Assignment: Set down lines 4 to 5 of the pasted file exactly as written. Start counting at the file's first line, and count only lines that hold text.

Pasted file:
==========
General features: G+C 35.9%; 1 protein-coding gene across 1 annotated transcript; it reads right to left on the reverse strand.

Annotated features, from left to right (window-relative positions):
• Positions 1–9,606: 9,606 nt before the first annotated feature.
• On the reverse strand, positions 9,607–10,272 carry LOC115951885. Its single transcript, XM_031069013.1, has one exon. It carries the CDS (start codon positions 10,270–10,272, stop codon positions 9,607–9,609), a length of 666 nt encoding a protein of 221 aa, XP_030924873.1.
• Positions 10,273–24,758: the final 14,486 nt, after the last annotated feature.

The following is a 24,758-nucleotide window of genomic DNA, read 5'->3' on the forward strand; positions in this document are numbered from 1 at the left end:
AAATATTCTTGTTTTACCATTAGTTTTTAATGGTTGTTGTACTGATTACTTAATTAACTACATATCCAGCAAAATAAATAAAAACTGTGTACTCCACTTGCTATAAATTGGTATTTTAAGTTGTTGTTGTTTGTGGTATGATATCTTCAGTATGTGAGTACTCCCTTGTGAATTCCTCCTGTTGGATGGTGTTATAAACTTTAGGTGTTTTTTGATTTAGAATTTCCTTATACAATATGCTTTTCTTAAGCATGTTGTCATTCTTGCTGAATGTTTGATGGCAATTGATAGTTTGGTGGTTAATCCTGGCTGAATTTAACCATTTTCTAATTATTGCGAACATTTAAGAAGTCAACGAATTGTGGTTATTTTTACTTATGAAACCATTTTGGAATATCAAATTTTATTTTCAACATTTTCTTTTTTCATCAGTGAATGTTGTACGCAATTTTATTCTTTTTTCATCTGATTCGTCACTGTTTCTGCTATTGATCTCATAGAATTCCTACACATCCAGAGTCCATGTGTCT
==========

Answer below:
• On the reverse strand, positions 9,607–10,272 carry LOC115951885. Its single transcript, XM_031069013.1, has one exon. It carries the CDS (start codon positions 10,270–10,272, stop codon positions 9,607–9,609), a length of 666 nt encoding a protein of 221 aa, XP_030924873.1.
• Positions 10,273–24,758: the final 14,486 nt, after the last annotated feature.